# Books/MathForTheLayman/Linear Vector Functions

# 15: Linear Vector Functions

## 15A. Dot product and vector functions

The expression +/w*x gives a sum over the argument x weighted by the vector w. For example:

x=: 2 3 5 7 11 w=: 0 1 2 3 4 w*x 0 3 10 21 44 +/w*x 78

The dot operator (.) applied to the functions +/ and * produces an equivalent function called the dot, inner, or matrix product. Thus:

dp=: +/ . * w dp x 78

Moreover, dp applies to a matrix (table) left argument to produce a vector (list) of results, using successive rows of the matrix as weights. For example:

a=: 3 1 4 b=: 2 7 8 c=: 2 1 0 ]m=: a,b,:c 3 1 4 2 7 8 2 1 0

m dp 2 3 5 29 65 7 b dp 2 3 5 65

g=: m with dp g 2 3 5 29 65 7

If m is a square matrix (as in the present example), then m with dp applies to a vector to produce a vector of the same number of elements. We will call such a function a vector function.

## 15B. Dot product as a linear vector function

The dot product with a vector or matrix left argument distributes over addition, and is therefore a linear function, as defined in Section 14F. For example:

x=: 2 3 5 y=: 0 1 2 f=: 2 7 8 with dp

((f x)+(f y)) , (f x+y) 88 88 g=: m with dp ((g x)+(g y)) ,: (g x+y) 38 88 8 38 88 8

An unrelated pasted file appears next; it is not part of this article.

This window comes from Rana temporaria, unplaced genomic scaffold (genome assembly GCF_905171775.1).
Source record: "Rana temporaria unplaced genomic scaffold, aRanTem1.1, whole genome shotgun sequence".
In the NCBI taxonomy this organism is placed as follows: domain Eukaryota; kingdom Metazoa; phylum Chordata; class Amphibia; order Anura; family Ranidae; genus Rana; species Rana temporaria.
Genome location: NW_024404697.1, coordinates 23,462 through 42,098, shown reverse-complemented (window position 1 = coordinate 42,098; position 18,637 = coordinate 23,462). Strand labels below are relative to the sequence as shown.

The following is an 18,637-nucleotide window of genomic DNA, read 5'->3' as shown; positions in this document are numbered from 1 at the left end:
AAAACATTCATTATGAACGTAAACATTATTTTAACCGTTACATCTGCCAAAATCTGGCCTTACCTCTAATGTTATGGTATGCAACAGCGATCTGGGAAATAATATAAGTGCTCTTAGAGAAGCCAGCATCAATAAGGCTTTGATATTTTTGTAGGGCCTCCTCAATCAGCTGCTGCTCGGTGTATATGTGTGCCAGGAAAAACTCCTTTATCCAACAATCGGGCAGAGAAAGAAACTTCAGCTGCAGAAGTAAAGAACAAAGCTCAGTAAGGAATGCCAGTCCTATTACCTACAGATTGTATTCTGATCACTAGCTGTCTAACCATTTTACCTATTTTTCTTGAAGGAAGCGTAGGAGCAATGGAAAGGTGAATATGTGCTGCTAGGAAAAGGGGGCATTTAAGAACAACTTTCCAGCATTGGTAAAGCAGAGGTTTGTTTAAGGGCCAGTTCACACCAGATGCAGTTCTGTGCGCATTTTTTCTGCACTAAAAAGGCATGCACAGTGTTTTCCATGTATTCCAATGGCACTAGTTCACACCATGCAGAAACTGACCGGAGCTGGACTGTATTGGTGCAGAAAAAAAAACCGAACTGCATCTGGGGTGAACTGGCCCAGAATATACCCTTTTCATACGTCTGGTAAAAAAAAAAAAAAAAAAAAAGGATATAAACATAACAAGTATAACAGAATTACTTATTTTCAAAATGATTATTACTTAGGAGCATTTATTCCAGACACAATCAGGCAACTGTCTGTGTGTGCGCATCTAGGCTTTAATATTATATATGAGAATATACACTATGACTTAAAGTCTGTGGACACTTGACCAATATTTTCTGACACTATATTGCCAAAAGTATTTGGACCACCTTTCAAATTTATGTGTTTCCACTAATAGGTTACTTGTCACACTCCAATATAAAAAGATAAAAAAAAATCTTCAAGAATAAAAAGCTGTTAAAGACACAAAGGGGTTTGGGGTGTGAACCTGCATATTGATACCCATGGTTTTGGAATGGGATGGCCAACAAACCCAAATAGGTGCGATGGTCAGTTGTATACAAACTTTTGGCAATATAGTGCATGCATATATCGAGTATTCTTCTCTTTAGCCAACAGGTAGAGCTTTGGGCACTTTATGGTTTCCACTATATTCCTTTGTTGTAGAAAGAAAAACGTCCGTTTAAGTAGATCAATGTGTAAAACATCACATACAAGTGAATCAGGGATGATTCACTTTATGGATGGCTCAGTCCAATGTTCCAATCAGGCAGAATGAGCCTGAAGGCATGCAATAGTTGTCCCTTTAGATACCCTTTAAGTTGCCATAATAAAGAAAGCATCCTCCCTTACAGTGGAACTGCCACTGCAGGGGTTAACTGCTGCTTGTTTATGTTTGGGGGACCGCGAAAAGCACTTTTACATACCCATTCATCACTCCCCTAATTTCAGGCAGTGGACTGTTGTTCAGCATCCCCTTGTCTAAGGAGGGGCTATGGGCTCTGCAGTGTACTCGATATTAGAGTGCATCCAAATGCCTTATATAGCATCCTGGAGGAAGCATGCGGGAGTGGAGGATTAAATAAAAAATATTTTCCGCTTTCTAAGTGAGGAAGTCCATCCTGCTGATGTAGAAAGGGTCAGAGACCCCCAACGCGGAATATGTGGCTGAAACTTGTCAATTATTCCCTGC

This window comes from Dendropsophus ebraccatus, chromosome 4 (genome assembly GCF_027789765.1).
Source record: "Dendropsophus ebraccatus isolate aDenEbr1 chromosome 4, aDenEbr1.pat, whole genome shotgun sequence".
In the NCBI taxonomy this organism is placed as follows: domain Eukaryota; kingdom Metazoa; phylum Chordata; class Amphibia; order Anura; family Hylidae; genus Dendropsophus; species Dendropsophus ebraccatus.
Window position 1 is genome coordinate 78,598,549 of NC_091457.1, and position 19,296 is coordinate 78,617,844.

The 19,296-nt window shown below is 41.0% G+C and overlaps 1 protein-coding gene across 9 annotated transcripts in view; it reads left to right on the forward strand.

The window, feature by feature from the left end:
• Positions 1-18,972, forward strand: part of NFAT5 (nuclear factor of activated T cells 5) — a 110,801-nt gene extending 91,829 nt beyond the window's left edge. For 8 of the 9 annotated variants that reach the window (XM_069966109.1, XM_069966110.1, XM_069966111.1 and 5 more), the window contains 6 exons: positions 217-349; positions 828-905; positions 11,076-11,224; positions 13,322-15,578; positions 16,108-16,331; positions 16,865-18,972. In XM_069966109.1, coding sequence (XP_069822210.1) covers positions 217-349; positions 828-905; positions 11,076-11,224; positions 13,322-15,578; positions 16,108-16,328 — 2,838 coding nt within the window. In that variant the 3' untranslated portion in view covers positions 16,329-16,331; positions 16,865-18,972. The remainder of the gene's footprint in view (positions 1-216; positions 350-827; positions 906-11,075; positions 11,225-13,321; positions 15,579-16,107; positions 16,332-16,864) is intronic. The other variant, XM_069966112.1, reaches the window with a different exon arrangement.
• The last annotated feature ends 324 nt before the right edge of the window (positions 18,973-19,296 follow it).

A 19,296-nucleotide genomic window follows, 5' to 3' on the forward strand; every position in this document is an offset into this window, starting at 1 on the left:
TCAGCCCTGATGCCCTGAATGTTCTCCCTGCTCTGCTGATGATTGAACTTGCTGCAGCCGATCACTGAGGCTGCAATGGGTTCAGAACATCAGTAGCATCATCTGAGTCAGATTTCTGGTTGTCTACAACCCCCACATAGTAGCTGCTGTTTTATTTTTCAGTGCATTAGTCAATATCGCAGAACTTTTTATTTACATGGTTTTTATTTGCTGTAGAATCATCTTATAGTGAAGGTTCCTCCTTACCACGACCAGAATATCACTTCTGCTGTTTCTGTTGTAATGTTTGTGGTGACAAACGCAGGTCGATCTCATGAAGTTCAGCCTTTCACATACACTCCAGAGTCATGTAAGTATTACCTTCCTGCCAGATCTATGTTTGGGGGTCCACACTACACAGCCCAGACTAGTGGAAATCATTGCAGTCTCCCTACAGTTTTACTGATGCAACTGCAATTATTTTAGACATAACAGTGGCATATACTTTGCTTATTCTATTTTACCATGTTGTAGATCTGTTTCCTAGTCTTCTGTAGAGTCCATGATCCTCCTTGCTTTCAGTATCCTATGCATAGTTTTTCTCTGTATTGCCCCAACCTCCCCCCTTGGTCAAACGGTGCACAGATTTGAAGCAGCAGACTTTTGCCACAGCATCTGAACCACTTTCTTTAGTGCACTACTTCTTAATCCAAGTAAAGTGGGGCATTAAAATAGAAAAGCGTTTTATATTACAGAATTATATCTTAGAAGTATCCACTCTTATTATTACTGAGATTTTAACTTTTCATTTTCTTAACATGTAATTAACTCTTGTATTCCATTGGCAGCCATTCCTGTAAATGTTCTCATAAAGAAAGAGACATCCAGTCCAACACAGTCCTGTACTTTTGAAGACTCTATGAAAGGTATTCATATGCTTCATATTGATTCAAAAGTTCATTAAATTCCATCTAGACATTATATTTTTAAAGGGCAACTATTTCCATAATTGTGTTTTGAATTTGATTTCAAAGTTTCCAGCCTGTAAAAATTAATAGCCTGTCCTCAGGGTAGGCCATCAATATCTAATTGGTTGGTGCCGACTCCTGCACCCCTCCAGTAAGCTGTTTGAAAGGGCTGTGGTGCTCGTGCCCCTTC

The function I=: =/~ on i. yields a result called an identity matrix, because when used with dp it produces an identity function (that yields its argument unchanged). For example:

I=: i. =/ i. ]i=: I 3 1 0 0 0 1 0 0 0 1 i with dp 2 3 5 2 3 5

A linear vector function need not be expressed as a dot product, but if it is not, the required matrix is easily determined. For example, sop=: +/\ (sums over prefixes) is a linear vector function, and the matrix m for an equivalent function m with dp may be determined as follows:

x=: 2 3 5 7 11 y=: 0 1 2 3 4 sop=: +/\ ((sop x)+(sop y)) ,: (sop x+y) 2 6 13 23 38 2 6 13 23 38

]i=: I # x 1 0 0 0 0 0 1 0 0 0 0 0 1 0 0 0 0 0 1 0 0 0 0 0 1

i dp x 2 3 5 7 11 sop i dp x 2 5 10 17 28 (sop i) dp x 2 5 10 17 28

]m=: sop i 1 0 0 0 0 1 1 0 0 0 1 1 1 0 0 1 1 1 1 0 1 1 1 1 1

The resulting matrix provides an interesting way of looking at the sums over prefixes: the ones in the successive rows indicate the elements included in the successive sums. 15C. Matrix inverse S15C. The inverse of a linear vector function m with dp is itself a linear vector function, and can therefore be expressed in the form mi with dp. The matrix mi may be obtained from m by applying the matrix inverse function %. . Thus:

]z=: m dp x=: 2 3 5 7 11 2 5 10 17 28 mi=: %.m mi dp z 2 3 5 7 11 mi 1 0 0 0 0 _1 1 0 0 0 0 _1 1 0 0 0 0 _1 1 0 0 0 0 _1 1

The pairs _1 1 in the rows of the inverse mi indicate that the inverse of the sum over prefixes is a differencing operation, and the matrix mi may be called a difference matrix.

**Exercises**

Experiment with various linear vector functions such as reversal (|.), rotation (2 with |.) and 8 with A..

Comment on the matrices that represent them and their inverses.